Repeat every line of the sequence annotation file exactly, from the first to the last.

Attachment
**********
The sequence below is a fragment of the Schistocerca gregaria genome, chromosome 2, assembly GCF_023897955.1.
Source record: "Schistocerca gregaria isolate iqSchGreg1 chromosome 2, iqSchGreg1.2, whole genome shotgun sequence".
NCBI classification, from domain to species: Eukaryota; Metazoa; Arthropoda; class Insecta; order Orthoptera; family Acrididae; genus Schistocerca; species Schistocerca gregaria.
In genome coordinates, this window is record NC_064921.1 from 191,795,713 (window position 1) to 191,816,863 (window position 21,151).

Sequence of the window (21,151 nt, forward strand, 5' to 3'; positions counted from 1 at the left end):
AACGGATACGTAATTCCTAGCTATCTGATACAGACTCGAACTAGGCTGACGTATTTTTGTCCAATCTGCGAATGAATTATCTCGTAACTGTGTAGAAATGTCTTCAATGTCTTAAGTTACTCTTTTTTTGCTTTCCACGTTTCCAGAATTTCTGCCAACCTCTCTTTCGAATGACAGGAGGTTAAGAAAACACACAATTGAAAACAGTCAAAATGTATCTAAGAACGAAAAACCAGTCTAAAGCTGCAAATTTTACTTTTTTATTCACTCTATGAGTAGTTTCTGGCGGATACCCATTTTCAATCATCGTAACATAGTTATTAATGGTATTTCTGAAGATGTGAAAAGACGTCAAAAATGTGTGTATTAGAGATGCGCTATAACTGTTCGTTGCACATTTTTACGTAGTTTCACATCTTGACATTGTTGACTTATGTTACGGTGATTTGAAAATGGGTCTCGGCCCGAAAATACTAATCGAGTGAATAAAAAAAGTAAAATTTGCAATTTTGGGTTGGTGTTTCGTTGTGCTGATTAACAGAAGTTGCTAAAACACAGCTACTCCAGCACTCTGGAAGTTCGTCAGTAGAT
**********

The sequence below is a fragment of the Schistocerca gregaria genome, chromosome 2, assembly GCF_023897955.1.
Source record: "Schistocerca gregaria isolate iqSchGreg1 chromosome 2, iqSchGreg1.2, whole genome shotgun sequence".
NCBI classification, from domain to species: Eukaryota; Metazoa; Arthropoda; class Insecta; order Orthoptera; family Acrididae; genus Schistocerca; species Schistocerca gregaria.
In genome coordinates, this window is record NC_064921.1 from 191,795,713 (window position 1) to 191,816,863 (window position 21,151).

Sequence of the window (21,151 nt, forward strand, 5' to 3'; positions counted from 1 at the left end):
AACGGATACGTAATTCCTAGCTATCTGATACAGACTCGAACTAGGCTGACGTATTTTTGTCCAATCTGCGAATGAATTATCTCGTAACTGTGTAGAAATGTCTTCAATGTCTTAAGTTACTCTTTTTTTGCTTTCCACGTTTCCAGAATTTCTGCCAACCTCTCTTTCGAATGACAGGAGGTTAAGAAAACACACAATTGAAAACAGTCAAAATGTATCTAAGAACGAAAAACCAGTCTAAAGCTGCAAATTTTACTTTTTTATTCACTCTATGAGTAGTTTCTGGCGGATACCCATTTTCAATCATCGTAACATAGTTATTAATGGTATTTCTGAAGATGTGAAAAGACGTCAAAAATGTGTGTATTAGAGATGCGCTATAACTGTTCGTTGCACATTTTTACGTAGTTTCACATCTTGACATTGTTGACTTATGTTACGGTGATTTGAAAATGGGTCTCGGCCCGAAAATACTAATCGAGTGAATAAAAAAAGTAAAATTTGCAATTTTGGGTTGGTGTTTCGTTGTGCTGATTAACAGAAGTTGCTAAAACACAGCTACTCCAGCACTCTGGAAGTTCGTCAGTAGAT